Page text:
Using nature's resources more effectively is a central tenet of sustainability. While the carbon-based resources upon which many of our industries rely have been sourced from fossil reserves, there is a crucial need to move towards clean energy. As part of this energy transition and looking ahead to the future, we need to 'close the carbon cycle' and create a circular economy by recycling and reusing the carbon already 'in play'. Our industries thus need to move to Net Zero Emissions. When carbon is permanently removed from the carbon cycle, Negative Emissions are created - see more about the work of our Sydney Sustainable Carbon team with industry partner Southern Green Gas. Read our recent articles for The Conversation (article 1, 2).

In our Carbon Capture, Use & Conversion project, we investigate the development of more efficient processes for carbon removals, use and conversion which are considered a key to the reduction of atmospheric carbon dioxide which has been implicated in global warming. The cornerstone of these projects is highly porous three-dimensional solids known as Metal-Organic Frameworks which have an enormous capacity and selectivity for sorbing gases such as carbon dioxide.

Watch the You Tube video here: Mopping up Gases


The development of more efficient processes for carbon removals is considered key to the reduction of atmospheric carbon dioxide which has been implicated as a major cause of global warming. Highly porous three-dimensional solids known as Metal-Organic Frameworks (MOFs) will be developed for carbon removals and will be characterised using a barrage of techniques (X-ray and neutron diffraction, thermogravimetric analysis and gas sorption measurements). The ultimate goal is the development of industrially-viable materials which can be readily integrated into industrial processes.

While traditional methods for adsorbing carbon dioxide in nanoporous materials such as MOFs rely on physisorption or chemisorption mechanisms, we are particularly interested in relatively less well-studied electrochemical mechanisms. Here, a reversible electrochemical reaction in a molecule allows it to 'react' with carbon dioxide. The process is fully reversible, and potentially more highly selective and efficient than the aforementioned processes.


Carbon dioxide is an important feedstock with uses ranging from accelerating algae growth to the synthesis of polymers and the manufacture of concrete. Carbon dioxide can also be converted into a range of other important feedstocks; however, doing so requires a significant energy input. To provide this energy, light or electricity can be used in processes called photo- or electro-catalysis. Over the past decade, we have been investigating the design of MOFs that incorporate photo- and electro-catalytically active centres.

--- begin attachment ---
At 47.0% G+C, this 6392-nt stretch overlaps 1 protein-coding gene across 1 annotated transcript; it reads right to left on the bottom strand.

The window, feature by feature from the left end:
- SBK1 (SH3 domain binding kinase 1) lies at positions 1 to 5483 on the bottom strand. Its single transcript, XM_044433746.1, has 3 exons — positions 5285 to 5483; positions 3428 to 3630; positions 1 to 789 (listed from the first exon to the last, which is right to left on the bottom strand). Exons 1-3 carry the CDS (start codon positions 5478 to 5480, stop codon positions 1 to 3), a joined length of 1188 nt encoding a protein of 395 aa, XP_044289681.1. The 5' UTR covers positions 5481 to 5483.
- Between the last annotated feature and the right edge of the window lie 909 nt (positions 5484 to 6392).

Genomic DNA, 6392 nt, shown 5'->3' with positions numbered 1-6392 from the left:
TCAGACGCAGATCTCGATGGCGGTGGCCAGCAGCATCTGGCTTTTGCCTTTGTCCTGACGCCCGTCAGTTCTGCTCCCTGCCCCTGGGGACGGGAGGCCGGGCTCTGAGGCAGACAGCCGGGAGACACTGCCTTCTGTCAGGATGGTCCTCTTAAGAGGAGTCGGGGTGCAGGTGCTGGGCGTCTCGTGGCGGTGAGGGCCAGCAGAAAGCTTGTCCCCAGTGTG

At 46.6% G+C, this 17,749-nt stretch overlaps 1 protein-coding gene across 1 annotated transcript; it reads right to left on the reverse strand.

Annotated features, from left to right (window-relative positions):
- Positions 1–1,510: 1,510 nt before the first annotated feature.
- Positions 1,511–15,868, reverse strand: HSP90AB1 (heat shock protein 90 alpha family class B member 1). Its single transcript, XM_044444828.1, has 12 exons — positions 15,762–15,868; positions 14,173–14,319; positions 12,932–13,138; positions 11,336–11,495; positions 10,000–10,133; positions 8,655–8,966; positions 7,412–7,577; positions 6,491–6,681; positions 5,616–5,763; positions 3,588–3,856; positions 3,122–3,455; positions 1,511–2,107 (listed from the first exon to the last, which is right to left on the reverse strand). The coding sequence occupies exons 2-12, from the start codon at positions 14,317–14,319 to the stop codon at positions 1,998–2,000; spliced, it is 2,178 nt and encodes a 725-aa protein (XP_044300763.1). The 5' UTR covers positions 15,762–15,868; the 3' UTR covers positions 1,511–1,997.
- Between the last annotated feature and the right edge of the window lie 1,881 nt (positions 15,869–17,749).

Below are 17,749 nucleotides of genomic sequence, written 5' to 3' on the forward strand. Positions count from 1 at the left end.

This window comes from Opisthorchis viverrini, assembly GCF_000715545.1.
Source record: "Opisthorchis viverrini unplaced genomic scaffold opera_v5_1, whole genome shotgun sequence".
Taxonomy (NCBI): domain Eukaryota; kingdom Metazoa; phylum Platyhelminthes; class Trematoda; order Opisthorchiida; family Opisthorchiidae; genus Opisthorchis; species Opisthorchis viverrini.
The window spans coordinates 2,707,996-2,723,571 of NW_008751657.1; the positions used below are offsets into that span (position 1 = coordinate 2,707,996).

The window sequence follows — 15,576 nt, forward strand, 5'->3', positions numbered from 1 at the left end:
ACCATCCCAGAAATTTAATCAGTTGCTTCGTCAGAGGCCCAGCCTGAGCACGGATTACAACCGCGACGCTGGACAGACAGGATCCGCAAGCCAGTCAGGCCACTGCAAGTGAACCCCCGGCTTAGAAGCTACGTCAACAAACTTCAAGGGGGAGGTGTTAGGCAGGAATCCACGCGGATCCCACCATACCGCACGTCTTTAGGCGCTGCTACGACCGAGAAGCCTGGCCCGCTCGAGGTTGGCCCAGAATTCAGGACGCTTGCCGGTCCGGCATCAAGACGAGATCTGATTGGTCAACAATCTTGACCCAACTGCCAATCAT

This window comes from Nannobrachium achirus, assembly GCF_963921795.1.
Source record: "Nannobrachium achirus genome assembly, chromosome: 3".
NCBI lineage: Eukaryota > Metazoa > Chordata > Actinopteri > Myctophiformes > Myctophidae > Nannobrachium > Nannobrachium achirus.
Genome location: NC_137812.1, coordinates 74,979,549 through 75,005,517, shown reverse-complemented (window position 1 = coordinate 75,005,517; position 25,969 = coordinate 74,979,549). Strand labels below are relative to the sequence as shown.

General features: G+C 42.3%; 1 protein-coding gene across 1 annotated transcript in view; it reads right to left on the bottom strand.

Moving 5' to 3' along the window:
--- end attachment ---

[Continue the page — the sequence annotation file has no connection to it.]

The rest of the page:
(1) MOFs based on Electrochemical Swing Carbon Removal

(2) 3D Printed MOFs for Electrocatalytic Conversion of Carbon Dioxide

(3) Direct Air Capture: Removal of carbon dioxide from air as a Negative Emissions Technology


Our team's research has made inroads to new technologies that reduce the energy penalties associated with CO2 capture from large point sources. In work that commenced with Prof. Jeff Long at UC Berkeley, a major achievement was the first successful design and synthesis of air and water stable alkylamine-based MOFs for postcombustion CO2 capture. We hold an international patent on new capture materials with colleagues at UC Berkeley (PCT/WO2013/059527) and have published a number of highly cited critical reviews. Our team's research has continued to make inroads to this area within Australia, including in the development of redox-active MOFs and porous organic polymers (POPs) with stable radical states, where CO2 can be selectively sorbed as the redox state of the material is varied. We played a major role in a highly collaborative 5-year project which was granted $6M by the Science & Industry Endowment Fund in 2011, enabling the development of novel adsorbents for the capture and utilisation of CO2.

Our recent work has involved the development of MOFs for Negative Emissions Technologies that involve carbon removal from ambient air. Over the past 3 years we have built a partnership with Australian renewables start-up Southern Green Gas Ltd., with whom we are developing materials for direct capture of carbon dioxide from air. This work has significant potential environmental impact in reducing atmospheric carbon dioxide levels. In addition to a number of invited presentations, our research has also resulted in presentations to school students and the general public, as well as publications we have written to engage the public in discussion on carbon capture (e.g., our recent article for The Conversation). Further key achievements include:

  • Publication of critical review articles in the field, including an authoritative article on new materials for CO2 capture technologies which has received over 3500 citations to date.

  • The first spiropyran-functionalised MOF has been developed as a new material for light-induced gas separations processes. The new zirconium MOF was found to be more robust than those typically reported in the literature (based on azobenzenes) for light-activated processes, and the physical properties including the surface area, pore volume and CO2 uptake were dependent on the isomerisation state of the spiropyran.